We started this training with another statistics “guessing game” in order to demonstrate how certain identities have greater access to positions of power (e.g., in government, higher education, etc.). Next, we brainstormed a list of identity characteristics ranging from the more-familiar race, class, and gender to the less-discussed veteran status, first-generation student, and even sibling order. Drawing from these identity characteristics, we explained the concept of intersectionality, which establishes how access to power in different contexts is influenced by multiple identities.

To illustrate this concept, we discussed the experience of a hypothetical professor whose age, race, and gender play different roles in her ability to access power in the classroom, at faculty meetings, and with her family. Lastly, we divided participants into groups and asked each to analyze different scenarios in which individuals had complex relationships with power and authority based on their identity characteristics. The scenarios and subsequent discussions gave groups time to explore the connection of power and identity and build empathy for others.

Capitalizing on the momentum created by our trainings, the team launched a brownbag series in May 2013. Attendance is optional, and sessions are designed for library staff who wish to engage more deeply with diversity-related issues. Our first brownbag focused on the impact of generational poverty on our students. We invited three guest speakers: two Americorps retention specialists from Cascadia Community College and an alumna with personal experiences of generational poverty. Part of the session was devoted to brainstorming strategies for improving our services for economically disadvantaged students. In addition to this brownbag, we facilitated a workshop for instruction librarians on culturally responsive teaching and developed a diversity-themed display for the first floor of the library. We are building upon the cultural competencies cultivated over the past year with another all-staff training on culturally responsive listening, periodic brownbag sessions, and other targeted workshops this year.

Assessment

The team’s focus on assessment is driven by the desire to improve our work and respectfully engage with our colleagues. With the understanding that preferences vary when it comes to providing feedback, we offer staff a number of ways to share their thoughts and experiences. After each training or workshop, we distribute an open-ended questionnaire for participants to fill out or take with them and complete at their convenience. The team maintains a spreadsheet to track feedback received informally in conversation with staff. Furthermore, we conduct follow-up assessments several months after a training to see how staff used tools or information presented. This also provides an opportunity to discuss other thoughts and observations staff may have had since the training. Our ongoing assessment process enables us to be in tune with our staff and adapt our approach as we feel necessary. Seeking staff input and using that feedback to shape our programming has contributed to the success of our work. It helps us remain engaged with staff and their needs while guiding our plans for the workshops, keeping the work personal and relevant.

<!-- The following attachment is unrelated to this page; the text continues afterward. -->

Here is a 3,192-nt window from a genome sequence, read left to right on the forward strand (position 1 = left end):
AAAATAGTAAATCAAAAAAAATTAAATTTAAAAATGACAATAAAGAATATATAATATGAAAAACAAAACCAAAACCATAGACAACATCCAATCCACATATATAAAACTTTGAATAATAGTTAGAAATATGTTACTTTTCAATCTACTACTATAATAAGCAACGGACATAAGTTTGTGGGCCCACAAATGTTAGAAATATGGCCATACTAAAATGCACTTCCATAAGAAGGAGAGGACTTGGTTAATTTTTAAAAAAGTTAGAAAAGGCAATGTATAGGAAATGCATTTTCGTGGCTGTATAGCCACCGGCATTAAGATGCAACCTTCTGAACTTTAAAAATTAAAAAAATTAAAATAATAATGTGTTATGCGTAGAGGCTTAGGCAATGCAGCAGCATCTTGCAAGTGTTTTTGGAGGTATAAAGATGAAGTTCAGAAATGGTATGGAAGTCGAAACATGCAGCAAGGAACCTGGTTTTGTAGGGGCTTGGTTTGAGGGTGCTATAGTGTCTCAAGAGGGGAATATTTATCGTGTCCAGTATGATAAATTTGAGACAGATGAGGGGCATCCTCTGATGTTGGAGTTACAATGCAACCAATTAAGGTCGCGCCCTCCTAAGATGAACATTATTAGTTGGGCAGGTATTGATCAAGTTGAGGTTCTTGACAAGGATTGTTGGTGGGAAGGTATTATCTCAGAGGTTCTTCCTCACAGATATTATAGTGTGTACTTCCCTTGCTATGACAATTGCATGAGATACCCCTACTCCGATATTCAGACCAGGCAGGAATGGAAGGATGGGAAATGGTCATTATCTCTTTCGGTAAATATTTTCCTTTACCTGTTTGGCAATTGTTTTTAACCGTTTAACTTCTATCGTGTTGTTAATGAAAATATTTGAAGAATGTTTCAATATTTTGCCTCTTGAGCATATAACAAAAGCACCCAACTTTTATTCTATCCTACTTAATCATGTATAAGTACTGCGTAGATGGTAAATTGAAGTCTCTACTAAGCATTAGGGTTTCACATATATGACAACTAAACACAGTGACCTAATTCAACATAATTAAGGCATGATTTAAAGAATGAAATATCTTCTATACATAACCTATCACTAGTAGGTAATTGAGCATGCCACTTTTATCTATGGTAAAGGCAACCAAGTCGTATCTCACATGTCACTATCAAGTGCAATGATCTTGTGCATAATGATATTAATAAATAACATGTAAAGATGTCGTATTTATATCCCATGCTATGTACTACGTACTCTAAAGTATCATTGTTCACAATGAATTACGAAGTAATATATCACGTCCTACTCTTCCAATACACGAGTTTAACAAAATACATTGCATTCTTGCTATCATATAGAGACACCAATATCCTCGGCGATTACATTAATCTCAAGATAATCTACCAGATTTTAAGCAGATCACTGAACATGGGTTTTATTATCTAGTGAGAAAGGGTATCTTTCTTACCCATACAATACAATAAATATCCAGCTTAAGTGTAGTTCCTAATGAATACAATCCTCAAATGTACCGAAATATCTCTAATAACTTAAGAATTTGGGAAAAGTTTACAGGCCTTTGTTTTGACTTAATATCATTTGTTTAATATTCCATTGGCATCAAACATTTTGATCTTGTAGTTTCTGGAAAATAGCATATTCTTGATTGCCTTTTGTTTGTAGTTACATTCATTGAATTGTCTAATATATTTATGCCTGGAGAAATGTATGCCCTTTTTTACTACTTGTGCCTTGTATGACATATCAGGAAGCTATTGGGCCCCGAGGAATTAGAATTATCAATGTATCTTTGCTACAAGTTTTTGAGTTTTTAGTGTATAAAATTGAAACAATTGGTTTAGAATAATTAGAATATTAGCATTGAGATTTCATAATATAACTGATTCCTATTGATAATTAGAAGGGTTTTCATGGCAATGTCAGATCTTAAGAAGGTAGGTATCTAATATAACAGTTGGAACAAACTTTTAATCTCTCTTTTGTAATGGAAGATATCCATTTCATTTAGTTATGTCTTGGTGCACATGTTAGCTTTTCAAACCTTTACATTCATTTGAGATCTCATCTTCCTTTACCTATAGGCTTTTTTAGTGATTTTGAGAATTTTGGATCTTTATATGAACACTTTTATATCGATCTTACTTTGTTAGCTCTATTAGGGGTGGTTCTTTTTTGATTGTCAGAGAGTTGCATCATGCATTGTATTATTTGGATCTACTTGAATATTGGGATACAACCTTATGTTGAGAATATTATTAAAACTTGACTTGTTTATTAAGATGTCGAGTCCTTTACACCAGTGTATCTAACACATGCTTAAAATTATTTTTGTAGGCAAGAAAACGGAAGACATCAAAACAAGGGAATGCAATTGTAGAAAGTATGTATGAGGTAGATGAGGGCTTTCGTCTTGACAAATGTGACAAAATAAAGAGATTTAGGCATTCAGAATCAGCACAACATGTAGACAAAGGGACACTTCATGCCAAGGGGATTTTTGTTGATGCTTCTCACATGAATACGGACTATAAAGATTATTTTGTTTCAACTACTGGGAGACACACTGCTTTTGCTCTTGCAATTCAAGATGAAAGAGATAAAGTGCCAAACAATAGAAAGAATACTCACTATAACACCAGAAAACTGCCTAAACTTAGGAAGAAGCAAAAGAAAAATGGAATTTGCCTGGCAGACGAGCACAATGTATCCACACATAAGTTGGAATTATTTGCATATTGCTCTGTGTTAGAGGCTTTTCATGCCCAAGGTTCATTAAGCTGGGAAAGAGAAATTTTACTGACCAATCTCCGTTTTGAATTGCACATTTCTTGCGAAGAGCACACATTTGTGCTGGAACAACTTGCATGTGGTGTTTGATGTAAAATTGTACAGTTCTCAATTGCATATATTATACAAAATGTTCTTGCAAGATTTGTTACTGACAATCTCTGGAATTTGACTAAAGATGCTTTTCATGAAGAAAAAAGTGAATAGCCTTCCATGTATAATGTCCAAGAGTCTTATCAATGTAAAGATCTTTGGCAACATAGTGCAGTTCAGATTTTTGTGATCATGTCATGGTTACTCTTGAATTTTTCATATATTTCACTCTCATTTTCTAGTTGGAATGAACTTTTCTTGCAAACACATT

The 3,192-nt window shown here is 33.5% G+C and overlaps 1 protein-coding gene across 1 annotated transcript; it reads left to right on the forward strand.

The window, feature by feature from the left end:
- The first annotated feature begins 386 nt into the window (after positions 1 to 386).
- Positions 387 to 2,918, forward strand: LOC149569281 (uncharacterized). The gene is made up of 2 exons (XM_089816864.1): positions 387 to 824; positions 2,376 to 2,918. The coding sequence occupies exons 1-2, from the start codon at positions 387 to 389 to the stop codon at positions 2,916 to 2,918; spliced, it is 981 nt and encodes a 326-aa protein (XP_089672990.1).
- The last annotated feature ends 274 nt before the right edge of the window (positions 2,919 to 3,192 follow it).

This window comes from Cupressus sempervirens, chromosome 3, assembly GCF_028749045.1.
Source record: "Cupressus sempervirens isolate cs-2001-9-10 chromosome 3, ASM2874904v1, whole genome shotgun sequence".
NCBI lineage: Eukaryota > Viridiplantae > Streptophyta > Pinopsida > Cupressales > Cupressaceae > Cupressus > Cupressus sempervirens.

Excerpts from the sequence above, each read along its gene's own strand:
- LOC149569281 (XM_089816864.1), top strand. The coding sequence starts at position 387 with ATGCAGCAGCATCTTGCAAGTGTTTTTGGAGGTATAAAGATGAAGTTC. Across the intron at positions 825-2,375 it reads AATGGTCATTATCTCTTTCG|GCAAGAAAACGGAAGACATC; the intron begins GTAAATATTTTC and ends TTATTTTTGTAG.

Relationship-building and outreach

While we work most closely with library staff, we also actively reach out to multicultural and social justice groups in our broader academic community to lay the groundwork for future collaboration and support. In our roles serving both Cascadia Community College and UW-Bothell, as well as our ties to the larger UW Libraries system, we are uniquely positioned as a point of connection for many groups on campus. Team members intentionally visit spaces and attend events where diversity and social justice take center stage. This allows us to form relationships with like-minded colleagues as we demonstrate the library’s support for these communities and build our own knowledge base. These connections also help us contextualize our work and link it to campus-wide efforts. Each team member also serves on a related committee or liaises with an underserved population as part of his or her job responsibilities, further legitimizing and enriching our team roles.

Conclusion

Building cultural competency among a library staff is complicated work that is never finished, as our staff and student populations grow and our understanding of the work deepens. Discussing difference, even in the most celebratory way, brings up feelings of guilt, exclusion, anger, and frustration that can be challenging to confront in the workplace. We found that despite the challenges, however, this work is also rejuvenating and joyful. Talking about differences we normally minimize creates understanding and intimacy that make it possible to connect more authentically with our colleagues. Our assessments showed that staff members appreciated structured time to share the personal experiences they would not normally feel comfortable bringing up at work.

Getting out into our campus community and attending diversity events and trainings led some students, staff, and faculty to feel more welcome in the library. Sharing our stories, supporting each other’s work, fostering respect, and understanding are key to building cultural competency and a strong, just community.


Notes
1. Adkins, D.. Espinal, I.. , “The Diversity Mandate. ,” Library Journal 129(April. 2004 ): 7 .
2. Brook, F.. , “Call for an Anti-Racist Approach in Librarianship,” (June.3. , 2013 web log post), retrieved from www.thebookaneers.com/2013/06/call-for-anti-racist-approach-in.html.
3. Hill, K.H.. , Diversity and multiculturalism in libraries (Greenwich, CT: JAI Press, 1994 ).
4. Mestre, L.. , Librarians serving diverse populations: Challenges and opportunities (Chicago: Association of College and Research Libraries, 2009 ).
Copyright © 2014 Althea Eannance Lazzaro, Shardé Mills, Tami Garrard, Emily Ferguson, Megan Watson, and Dave Ellenwood